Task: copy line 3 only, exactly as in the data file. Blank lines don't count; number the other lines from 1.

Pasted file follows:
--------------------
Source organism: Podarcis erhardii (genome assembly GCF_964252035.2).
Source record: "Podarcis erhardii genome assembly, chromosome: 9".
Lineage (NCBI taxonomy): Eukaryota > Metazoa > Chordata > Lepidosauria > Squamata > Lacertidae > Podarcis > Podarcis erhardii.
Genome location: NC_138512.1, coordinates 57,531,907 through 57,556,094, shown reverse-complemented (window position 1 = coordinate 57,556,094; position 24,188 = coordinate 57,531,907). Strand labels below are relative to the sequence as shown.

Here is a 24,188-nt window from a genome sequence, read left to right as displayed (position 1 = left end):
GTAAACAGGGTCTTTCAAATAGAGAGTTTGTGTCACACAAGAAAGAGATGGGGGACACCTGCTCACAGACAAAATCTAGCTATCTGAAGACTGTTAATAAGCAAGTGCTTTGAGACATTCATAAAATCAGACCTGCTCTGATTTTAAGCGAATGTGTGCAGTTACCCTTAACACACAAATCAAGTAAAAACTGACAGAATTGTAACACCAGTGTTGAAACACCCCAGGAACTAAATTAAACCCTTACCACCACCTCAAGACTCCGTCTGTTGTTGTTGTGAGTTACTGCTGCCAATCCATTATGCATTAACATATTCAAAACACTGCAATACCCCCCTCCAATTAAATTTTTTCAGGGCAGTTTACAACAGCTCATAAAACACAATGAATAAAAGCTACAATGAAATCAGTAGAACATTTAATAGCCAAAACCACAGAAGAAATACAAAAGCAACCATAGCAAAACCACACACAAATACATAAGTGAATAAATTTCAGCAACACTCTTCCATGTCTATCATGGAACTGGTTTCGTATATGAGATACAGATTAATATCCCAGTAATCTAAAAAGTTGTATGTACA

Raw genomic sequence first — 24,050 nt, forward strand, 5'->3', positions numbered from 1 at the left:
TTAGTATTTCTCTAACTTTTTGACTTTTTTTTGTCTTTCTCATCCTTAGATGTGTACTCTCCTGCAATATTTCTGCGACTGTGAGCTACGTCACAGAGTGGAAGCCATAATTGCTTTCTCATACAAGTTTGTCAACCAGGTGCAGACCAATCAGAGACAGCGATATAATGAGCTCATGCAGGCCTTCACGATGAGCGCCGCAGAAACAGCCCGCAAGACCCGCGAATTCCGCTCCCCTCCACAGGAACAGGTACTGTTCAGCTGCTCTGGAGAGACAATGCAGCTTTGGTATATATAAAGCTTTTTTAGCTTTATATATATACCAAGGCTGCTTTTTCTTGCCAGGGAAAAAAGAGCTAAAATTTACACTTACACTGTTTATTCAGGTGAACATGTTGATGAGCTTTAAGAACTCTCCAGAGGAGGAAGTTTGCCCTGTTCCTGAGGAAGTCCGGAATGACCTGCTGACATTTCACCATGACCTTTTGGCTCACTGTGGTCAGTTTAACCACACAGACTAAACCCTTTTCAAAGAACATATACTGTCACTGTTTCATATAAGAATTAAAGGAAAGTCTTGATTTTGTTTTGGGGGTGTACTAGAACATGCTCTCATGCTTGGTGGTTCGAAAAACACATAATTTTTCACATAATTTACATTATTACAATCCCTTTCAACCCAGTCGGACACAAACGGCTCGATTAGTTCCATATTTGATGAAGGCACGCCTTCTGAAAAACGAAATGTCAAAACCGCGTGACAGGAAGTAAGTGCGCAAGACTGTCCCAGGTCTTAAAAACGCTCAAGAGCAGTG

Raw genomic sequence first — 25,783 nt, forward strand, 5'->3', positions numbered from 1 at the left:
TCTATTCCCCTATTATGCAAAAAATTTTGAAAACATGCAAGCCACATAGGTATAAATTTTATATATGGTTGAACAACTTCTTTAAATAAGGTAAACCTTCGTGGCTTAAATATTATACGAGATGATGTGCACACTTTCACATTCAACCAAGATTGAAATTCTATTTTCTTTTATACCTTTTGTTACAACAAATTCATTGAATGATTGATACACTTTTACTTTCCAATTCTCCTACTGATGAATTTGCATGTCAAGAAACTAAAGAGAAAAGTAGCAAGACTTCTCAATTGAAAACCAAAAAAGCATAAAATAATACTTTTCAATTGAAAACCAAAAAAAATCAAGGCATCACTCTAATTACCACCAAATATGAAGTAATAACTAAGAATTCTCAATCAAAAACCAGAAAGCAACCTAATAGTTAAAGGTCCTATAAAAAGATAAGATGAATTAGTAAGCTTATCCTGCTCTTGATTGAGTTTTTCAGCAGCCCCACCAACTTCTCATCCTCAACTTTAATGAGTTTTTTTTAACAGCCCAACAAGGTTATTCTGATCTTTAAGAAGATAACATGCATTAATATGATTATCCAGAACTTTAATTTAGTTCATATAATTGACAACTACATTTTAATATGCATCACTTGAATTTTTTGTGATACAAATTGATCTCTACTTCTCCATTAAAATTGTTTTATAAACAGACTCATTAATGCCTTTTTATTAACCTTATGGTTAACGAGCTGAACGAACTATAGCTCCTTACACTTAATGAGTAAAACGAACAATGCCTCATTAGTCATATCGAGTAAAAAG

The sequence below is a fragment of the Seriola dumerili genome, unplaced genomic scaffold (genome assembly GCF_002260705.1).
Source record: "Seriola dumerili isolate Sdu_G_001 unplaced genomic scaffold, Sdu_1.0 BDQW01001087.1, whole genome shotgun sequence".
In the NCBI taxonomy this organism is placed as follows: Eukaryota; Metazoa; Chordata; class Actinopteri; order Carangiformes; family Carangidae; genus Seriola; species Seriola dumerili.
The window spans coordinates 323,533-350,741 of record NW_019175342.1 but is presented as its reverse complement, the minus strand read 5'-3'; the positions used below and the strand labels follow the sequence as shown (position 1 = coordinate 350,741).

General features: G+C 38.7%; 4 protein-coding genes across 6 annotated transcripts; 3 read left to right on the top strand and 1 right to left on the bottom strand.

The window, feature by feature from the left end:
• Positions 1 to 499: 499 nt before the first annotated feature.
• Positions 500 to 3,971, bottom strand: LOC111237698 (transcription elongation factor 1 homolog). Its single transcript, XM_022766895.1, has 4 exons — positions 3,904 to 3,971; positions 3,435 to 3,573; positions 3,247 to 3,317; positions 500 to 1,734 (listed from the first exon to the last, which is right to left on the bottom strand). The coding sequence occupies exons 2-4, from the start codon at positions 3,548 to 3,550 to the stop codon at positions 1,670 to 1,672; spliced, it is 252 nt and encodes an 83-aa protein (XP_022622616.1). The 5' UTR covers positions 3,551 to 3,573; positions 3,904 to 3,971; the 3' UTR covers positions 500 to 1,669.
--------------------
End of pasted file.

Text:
Lineage (NCBI taxonomy): Eukaryota > Metazoa > Chordata > Lepidosauria > Squamata > Lacertidae > Podarcis > Podarcis erhardii.